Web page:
There are several causes of eating disorders. Teens (most often girls, but boys may also be affected) who develop an eating disorder typically are between the ages of 13 and 17 years old. This is a time when there’s pressure to do well in school, there’s peer pressure, and it’s a time when many physical and emotional changes occur in a teen. For girls, it’s entirely normal and necessary to gain some weight in fat during puberty. Some of them feel the pressure to look like petite movie stars or celebrities. They may feel pressure to get rid of this new weight any way possible. Teens who experience depression, anxiety, obsessive compulsive disorder, and the need for control may also have an eating disorder. There is also some evidence that a tendency for eating disorders may be genetic although this is difficult to determine because individuals learn behaviors from their families.

Symptoms and Consequences

Symptoms of anorexia include becoming very thin, nothing but “skin and bones” thin. These individuals are obsessed with weight control, they intentionally avoid social activities where food is present, they portion food carefully, and they believe they are fat even when they become dangerously thin. Short term consequences of anorexia include loss of hair, lower blood pressure, lightheadedness and inability to focus. Long term consequences include osteoporosis, anemia, decreased kidney functioning, dehydration, low potassium, and death.

Symptoms of bulimia are feeling depressed with body size, shape, and weight. Individuals with bulimia eat a lot of junk food (binge) and then, secretly, go and use the bathroom soon after the binge (so they can vomit the food out of their bodies). They may also exercise excessively to rid themselves of any weight gain. Short term consequences of bulimia include mood swings, getting tired easily, loss of hair, feeling cold often, dry skin, and constipation. Long term consequences include damage to the stomach, kidneys, and throat because of vomiting stomach acid, tooth decay because of stomach acid, and loss of potassium that can lead to heart problems and death. Recovered bulimics often cannot eat acidic foods or foods that are spicy for the remainder of their lives because their throat and stomach are permanently damaged.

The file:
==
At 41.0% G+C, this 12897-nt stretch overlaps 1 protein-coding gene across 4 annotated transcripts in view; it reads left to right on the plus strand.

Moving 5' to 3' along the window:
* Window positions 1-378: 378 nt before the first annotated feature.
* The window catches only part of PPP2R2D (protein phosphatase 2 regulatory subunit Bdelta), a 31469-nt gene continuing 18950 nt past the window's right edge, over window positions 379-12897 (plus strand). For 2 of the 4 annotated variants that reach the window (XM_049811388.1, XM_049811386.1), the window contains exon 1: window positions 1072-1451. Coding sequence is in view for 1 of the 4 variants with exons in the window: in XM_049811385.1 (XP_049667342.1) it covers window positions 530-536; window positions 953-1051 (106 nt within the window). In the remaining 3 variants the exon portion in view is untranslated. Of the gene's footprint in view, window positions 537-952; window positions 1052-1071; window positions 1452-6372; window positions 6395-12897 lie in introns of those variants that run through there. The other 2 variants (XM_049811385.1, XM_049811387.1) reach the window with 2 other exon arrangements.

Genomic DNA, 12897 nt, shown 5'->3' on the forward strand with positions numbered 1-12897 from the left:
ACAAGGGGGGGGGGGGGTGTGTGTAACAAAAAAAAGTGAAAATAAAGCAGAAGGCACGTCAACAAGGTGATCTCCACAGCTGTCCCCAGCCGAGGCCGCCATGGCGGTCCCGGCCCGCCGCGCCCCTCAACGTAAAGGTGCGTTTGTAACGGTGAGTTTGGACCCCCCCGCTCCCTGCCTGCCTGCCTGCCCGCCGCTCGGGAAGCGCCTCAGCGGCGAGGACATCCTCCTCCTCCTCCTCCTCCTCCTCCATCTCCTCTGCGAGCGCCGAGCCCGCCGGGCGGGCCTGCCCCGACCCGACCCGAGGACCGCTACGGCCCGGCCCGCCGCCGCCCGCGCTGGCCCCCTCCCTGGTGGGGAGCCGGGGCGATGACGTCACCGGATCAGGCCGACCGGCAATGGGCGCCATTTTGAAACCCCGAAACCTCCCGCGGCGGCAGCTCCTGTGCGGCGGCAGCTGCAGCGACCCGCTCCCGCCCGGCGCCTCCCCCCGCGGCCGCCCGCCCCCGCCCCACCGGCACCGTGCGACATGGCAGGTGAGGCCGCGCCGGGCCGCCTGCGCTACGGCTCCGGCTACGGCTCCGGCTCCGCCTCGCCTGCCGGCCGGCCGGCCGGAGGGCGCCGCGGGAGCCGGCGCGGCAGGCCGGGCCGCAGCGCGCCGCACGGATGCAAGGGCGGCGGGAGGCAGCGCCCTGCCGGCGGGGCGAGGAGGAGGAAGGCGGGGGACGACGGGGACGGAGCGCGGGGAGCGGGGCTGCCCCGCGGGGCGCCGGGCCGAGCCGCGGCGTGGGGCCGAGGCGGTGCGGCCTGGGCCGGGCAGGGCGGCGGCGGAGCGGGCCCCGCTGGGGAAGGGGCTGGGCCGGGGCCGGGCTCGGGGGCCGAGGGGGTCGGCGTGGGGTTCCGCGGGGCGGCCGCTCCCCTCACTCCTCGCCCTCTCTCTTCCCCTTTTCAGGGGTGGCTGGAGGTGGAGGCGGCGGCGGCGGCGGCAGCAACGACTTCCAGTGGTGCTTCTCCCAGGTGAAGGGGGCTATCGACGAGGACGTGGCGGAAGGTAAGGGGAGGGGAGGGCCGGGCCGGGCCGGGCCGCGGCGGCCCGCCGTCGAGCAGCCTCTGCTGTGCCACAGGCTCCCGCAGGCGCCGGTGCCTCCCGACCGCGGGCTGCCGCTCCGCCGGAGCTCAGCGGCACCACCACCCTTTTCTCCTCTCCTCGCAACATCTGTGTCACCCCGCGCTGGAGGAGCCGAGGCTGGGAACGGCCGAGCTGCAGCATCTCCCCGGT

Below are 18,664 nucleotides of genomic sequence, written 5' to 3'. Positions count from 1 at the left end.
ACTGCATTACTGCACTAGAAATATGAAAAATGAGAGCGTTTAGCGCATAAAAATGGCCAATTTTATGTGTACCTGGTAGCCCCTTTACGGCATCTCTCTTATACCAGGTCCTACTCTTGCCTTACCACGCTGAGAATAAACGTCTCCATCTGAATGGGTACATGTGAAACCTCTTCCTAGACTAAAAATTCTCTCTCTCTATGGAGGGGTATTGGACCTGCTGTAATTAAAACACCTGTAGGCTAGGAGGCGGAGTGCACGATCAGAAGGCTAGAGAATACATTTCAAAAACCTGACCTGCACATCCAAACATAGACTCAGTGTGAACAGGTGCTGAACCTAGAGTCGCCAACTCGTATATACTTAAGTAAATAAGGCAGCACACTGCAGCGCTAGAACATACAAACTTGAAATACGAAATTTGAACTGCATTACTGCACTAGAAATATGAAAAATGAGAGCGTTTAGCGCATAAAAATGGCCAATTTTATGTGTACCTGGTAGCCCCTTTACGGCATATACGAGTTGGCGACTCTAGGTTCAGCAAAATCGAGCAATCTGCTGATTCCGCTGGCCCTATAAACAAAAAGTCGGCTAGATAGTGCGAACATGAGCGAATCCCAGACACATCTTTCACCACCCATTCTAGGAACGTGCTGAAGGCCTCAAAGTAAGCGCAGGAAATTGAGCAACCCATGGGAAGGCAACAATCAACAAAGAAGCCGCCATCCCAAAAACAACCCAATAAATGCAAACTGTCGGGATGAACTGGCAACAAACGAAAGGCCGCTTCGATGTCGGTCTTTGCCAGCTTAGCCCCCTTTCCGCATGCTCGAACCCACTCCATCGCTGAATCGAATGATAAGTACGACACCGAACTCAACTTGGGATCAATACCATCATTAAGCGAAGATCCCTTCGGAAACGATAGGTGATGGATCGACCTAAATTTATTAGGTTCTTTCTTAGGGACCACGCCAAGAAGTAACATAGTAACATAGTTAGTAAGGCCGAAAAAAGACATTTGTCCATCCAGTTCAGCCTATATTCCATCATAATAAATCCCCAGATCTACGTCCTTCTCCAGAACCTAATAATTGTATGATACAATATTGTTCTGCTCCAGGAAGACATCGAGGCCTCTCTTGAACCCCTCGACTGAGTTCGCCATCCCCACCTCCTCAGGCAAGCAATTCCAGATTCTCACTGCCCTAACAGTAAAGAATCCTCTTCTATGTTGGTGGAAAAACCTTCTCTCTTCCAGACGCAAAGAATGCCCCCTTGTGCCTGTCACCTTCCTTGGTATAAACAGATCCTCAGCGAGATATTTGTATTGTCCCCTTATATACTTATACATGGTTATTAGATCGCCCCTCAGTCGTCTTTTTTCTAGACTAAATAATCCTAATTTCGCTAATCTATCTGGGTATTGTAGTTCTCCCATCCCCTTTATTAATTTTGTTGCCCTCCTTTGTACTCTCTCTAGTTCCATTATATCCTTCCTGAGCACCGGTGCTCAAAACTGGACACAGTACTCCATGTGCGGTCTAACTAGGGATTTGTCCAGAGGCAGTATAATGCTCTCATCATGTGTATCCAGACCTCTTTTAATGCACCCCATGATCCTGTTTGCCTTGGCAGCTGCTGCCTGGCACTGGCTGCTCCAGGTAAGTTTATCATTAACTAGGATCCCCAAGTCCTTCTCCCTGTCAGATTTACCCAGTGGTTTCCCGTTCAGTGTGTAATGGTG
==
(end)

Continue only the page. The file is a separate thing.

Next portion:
Possible binge eating consequences would be obesity leading to diabetes, heart disease, stroke, high blood pressure, high cholesterol, and cancer.

02.05 The influence of the media on body image (Health II)

Standard 2, Objective 3e: Analyze the influence of media on body image.

Analyze the influence of media on body image.

Body image is how we feel about our own physical appearance. Self esteem is how much we value and respect ourselves. Body image and self esteem are linked together during the teen years because it’s during this time that teens care most about how others view them.

Some teens may have a poor self esteem and body image when they go through puberty because their bodies go through many changes. Going through these changes, along with the desire to be accepted, leads teens to compare themselves with others. Often teens also compare themselves with celebrities on TV, in movies, or in magazines. It is normal to occasionally feel critical of your own body. You may wish to be better-looking, more muscular, thinner, taller, or shorter. You may wish you had higher cheekbones, narrower hips, wider shoulders, darker eyes, clearer skin, longer legs, or whatever.

It is healthy to set realistic goals for change, but not to obsess about things you can't change. In a short video clip, a professional photographer explains how 99% of pictures of celebrities in magazines have been photoshopped. Many teens look at pictures of celebrities in these magazines and view them as perfect. The truth of the matter is that celebrities don’t look perfect and in many cases, have several physical flaws that get photoshopped out of their pictures.